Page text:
Lowell was naturally inclined to defend, on both literary and moral grounds, his own decision. Some friends had suggested he keep the poems unpublished till after his death—but, as he wrote to Bishop, “There’s something creepy about deliberately writing something posthumous.” He argued—not without reason—that Lizzie came off very well in the partly fabricated letters, that he had left out unbecoming tirades and hysteria.
Bishop was not the only person unconvinced by Lowell’s protestations—Elizabeth Hardwick herself, in the heat of anger, said she never wanted to see him again. (Not only did she go on, after a pause, seeing him, she also, with heroic kindness, continued to write to him and phone him. After the wreck of his third marriage, she not only invited him to spend the summer in Castine, Maine, but also—when he was subsequently living desolately alone in Dunster House—called him daily, and offered him refuge in her New York apartment. He died of cardiac arrest in the taxi taking him to her house on his return from a last wretched visit to Caroline and his son in Ireland.)
Bishop and Lowell never resolved the difficulty about the altered letters. They quietly let the subject die, after Lowell’s final self-defense:
Your old letter of warning—I never solved the problem of the letters, and there and elsewhere of fact and fiction. I worked hard to change the letters you named and much else…. And the letters, as reviewers have written, make Lizzie brilliant and lovable more than anyone in the book. Not enough, I know….
My immorality, as far as intent and skill could go, is nothing in my book. No one, not even I, is perversely torn and twisted, nothing’s made dishonestly worse or better than it was. My sin (mistake?) was publishing. I couldn’t bear to have my book (my life) wait hidden inside me like a dead child.
Bishop replied with her own concession:
We all have irreparable and awful actions on our consciences. That’s really all I can say now. I do, I know. I just try to live without blaming myself for them every day, at least—every day , I should say—the nights take care of guilt sufficiently.
The old fondness and the old playfulness were restored.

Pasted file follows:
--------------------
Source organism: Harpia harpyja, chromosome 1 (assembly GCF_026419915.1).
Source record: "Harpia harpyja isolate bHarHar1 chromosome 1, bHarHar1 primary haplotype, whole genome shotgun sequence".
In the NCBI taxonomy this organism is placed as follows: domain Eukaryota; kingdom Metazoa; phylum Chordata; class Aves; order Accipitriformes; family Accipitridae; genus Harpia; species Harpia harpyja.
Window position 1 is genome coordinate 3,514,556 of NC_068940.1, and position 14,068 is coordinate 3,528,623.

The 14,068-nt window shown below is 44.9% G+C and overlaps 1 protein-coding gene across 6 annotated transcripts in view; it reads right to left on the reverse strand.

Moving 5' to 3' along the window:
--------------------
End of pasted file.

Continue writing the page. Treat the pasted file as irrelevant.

Yet both of the poets were failing in health. Bishop’s asthma worsened; she suffered from anemia because of internal bleeding; she had to return from a European trip (after getting injections for her asthma at a plane-stop in the Azores) in a wheelchair, and was hospitalized for twelve days. Lowell had heart disease, and increased shortness of breath; he was hospitalized for congestive heart failure several months before he died. They both had the enviable luck of sustained care in their latter days from those who loved them—Bishop from Alice Methfessel and Frank Bidart, Lowell from Frank Bidart and Elizabeth Hardwick. Their appetite for life did not fail them, but the strength to satisfy it was insufficient. It causes a pang to see that Bishop’s last letter to Lowell, on August 2, 1977, begs him not to come to visit her on the Maine island of North Haven, where she was spending the summer. A succession of houseguests had worn her out:
I’m writing to you & Mary [McCarthy] this morning to say that I hope you’ll understand if I say I’d rather you don’t come to North Haven on the 10th or whenever…. Day before yesterday, and the day before that, seven, in all, guests left & although I love them all and we’d had a very nice time—it was just a bit too much. I’ve been feeling so sick I really haven’t been able to do anything except read and—with the seven guests—cook, all of July.
She then—after taking care to write him appreciatively about his new volume, Day by Day—bade farewell, hoping to see him “maybe in North Haven next summer if I can get back here again. With much love, Elizabeth.”
Lowell died suddenly on September 12, 1977, and it was perhaps the guilt of her last refusal that compelled Bishop to set her elegy for Lowell, “North Haven” (composed in North Haven the following summer), in the landscape of that future visit that death made impossible. In the poem (beneath its epigraph ” In memoriam: Robert Lowell “) she at first suppresses the fact of change, including Lowell’s death, which goes unmentioned until line 24 of the 26-line poem. But partway through, she is forced to concede that nature’s consoling repetitions may in fact conceal alteration: this year’s Goldfinches may not be the same as last year’s, although they are indistinguishable from them:
The Goldfinches are back, or others like them,
and the White-throated Sparrow’s five-note song,
pleading and pleading, brings tears to the eyes.
Nature repeats herself, or almost does:
repeat, repeat, repeat; revise, revise, revise.
Finally admitting Lowell’s death, Bishop asks herself what she will miss most about him, and finds that it is his character as a poet of tireless composition and revision. Unlike natural phenomena, a poet is unique and irreplaceable:
You left North Haven, anchored in its rock,
afloat in mystic blue…And now—you’ve left
for good. You can’t derange, or re-arrange,
your poems again. (But the Sparrows can their song.)
The words won’t change again. Sad friend, you cannot change.
In the closing line, the mutable poems take on their final fixity, and Robert Lowell, the “sad friend,” becomes an inalterable object in the poetic universe. “North Haven,” addressed to Lowell, is Bishop’s last letter to her dearest friend. With Bishop’s own death, two years after Lowell’s, the story of their intertwined lives and reciprocal letters, maintained against all vicissitudes, comes to an end.